I’m homeless. Not in a cardboard sign, sleep on the street kind of way, but still homeless. Once a week I search the new rental listings printed in miniscule type on both sides of a real estate flier, but Southern California listings give me pause. The rentals are three times what I paid in Oregon.I have not worked in a month and don’t know when I will again. Still, I trudge forward knowing that this passage is not just an act of determination and will, but also a deeply felt destiny.
My son Clay and his lady Khrystyne have taken me in, so shelter and comfort are provided. But I have already stayed too long, putting both feet in the center of their lives, when all I intended was to touch down lightly.
Each day I struggle to stay positive and upbeat, but often I am immobilized by fear – the reality of my situation landing hard and raw on the uncertain landscape of my heart. At these times, demons spring from the shadows to rage and throw fireballs of negative thoughts across my weakness.
“You have no home,” they tell me. “You belong no where. You are not working. Nobody knows you. How will you survive? Where is your life partner? Why have you always been such a solo act, so extremely independent and alone? Everyone else your age is settled, yet you are untethered.”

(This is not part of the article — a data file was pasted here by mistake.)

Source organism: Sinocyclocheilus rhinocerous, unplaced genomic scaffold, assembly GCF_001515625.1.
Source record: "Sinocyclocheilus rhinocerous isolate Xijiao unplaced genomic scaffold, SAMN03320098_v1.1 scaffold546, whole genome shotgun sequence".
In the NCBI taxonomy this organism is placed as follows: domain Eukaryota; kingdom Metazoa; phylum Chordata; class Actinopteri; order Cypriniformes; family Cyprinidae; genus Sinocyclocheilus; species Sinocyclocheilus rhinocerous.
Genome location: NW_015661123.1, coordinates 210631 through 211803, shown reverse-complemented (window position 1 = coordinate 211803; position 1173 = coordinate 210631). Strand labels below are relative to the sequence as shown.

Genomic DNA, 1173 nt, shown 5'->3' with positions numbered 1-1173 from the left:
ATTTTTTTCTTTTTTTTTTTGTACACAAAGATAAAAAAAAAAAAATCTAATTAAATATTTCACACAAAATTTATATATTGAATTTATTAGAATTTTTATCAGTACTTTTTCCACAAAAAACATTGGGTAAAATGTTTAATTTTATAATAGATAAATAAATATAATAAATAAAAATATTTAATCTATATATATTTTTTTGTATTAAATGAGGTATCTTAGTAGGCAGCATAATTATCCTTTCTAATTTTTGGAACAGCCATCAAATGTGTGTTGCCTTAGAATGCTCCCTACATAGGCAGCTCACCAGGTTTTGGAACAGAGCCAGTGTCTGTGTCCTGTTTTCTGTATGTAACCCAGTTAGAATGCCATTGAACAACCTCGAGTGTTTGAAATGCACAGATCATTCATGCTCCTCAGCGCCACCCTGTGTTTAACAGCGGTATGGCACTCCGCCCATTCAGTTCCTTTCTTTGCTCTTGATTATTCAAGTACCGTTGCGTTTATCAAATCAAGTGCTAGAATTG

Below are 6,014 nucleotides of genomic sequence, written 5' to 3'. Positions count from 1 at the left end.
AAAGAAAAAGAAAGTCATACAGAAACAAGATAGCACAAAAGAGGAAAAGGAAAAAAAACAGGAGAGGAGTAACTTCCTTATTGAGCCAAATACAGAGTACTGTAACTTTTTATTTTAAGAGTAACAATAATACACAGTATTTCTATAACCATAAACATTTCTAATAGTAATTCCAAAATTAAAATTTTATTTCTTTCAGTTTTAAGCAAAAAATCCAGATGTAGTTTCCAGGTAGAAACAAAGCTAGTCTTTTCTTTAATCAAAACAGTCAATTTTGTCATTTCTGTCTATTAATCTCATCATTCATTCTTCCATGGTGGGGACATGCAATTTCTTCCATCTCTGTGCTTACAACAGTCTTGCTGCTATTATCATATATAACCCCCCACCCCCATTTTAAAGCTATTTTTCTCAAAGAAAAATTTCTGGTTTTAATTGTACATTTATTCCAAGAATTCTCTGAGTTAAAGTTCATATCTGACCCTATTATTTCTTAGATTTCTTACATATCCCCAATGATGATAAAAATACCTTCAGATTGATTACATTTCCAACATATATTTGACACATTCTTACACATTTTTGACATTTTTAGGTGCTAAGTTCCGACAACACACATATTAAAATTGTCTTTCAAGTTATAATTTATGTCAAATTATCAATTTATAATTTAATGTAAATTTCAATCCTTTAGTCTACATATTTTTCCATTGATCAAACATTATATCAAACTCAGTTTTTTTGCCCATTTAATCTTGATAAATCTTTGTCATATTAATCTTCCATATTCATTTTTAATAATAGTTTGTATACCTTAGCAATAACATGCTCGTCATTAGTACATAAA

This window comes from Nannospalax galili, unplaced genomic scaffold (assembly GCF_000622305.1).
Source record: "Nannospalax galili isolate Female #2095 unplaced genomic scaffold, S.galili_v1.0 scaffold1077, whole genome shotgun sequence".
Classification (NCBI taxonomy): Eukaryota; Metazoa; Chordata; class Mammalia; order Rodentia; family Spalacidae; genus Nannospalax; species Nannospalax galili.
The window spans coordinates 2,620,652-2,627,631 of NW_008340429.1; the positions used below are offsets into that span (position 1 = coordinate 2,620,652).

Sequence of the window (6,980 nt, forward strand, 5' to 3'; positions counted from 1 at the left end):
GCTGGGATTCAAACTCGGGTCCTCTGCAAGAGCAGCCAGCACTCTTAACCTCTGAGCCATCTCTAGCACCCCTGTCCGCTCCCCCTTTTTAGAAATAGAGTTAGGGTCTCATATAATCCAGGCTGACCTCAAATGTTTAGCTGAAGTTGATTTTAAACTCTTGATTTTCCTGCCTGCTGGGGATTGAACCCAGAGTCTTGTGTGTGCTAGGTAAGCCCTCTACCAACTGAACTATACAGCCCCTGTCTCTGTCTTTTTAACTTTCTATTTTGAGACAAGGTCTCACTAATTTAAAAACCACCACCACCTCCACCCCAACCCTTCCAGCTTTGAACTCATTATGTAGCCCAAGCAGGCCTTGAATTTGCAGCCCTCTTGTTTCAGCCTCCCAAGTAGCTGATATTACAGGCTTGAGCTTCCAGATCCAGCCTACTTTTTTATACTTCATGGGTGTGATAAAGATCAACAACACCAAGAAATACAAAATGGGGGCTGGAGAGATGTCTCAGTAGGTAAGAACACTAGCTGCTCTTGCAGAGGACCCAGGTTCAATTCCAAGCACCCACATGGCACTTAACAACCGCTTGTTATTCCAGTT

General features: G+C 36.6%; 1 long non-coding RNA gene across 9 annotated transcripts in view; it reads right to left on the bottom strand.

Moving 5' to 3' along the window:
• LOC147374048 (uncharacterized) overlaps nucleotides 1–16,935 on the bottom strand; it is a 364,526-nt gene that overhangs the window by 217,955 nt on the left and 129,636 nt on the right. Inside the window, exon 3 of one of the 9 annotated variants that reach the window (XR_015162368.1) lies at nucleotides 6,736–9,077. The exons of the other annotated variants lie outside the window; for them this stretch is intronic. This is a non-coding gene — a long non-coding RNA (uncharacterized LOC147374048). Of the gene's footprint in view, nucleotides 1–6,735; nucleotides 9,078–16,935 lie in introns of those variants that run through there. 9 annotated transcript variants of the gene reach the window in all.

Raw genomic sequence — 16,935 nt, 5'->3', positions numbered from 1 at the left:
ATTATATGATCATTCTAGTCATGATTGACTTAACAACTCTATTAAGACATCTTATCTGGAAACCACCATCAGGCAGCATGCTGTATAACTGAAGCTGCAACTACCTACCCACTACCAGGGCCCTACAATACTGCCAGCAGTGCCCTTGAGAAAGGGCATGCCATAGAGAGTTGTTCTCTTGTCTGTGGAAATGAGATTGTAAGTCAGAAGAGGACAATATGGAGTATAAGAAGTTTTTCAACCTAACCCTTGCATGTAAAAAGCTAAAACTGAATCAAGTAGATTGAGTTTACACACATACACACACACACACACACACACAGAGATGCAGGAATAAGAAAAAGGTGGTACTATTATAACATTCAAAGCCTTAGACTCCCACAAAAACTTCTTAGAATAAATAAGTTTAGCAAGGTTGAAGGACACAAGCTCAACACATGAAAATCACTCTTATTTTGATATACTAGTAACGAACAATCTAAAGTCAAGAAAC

These thoughts find me between wake and sleep, lodging my spirit in unreality, but I refuse to let them own me. They are the underbelly of my experience, feelings that catch me when I am fragile and unguarded. Some people soothe themselves through such times with alcohol, sex or drugs, but my medicine has always been movies, lots of wonderful imaginings to distract and calm a troubled mind.
Yet most of the time I feel excited, strong, brave and resolute. I like the person I am becoming because she has thrown off the stagnation of an unworthy life and is open – wide open to embracing new people, places, ideas and possibilities. Other’s like this new me also, but what’s more important is that I like her.
I can make myself crazy if I think of the years I wasted being crippled to joy, but I don’t want to. Instead, I pull myself up each day and make the phone calls and check the rental lists and connect with people I have never met, with the idea of enlisting them in my search and building future friendships.
Yep! This may be one of the most difficult things I’ve done – cutting away a 40 year history – and it is going much much slower than I had hoped, but I am doing it, one breath at a time, one step at a time.
And any day now, I will land and root, find my people, my clients and my teachers. Maybe even become prosperous and travel with a companion who can open my world a little wider. Maybe I’ll learn to splash paint on a canvas, laugh until my belly hurts and love from a deeper, more whole place in myself.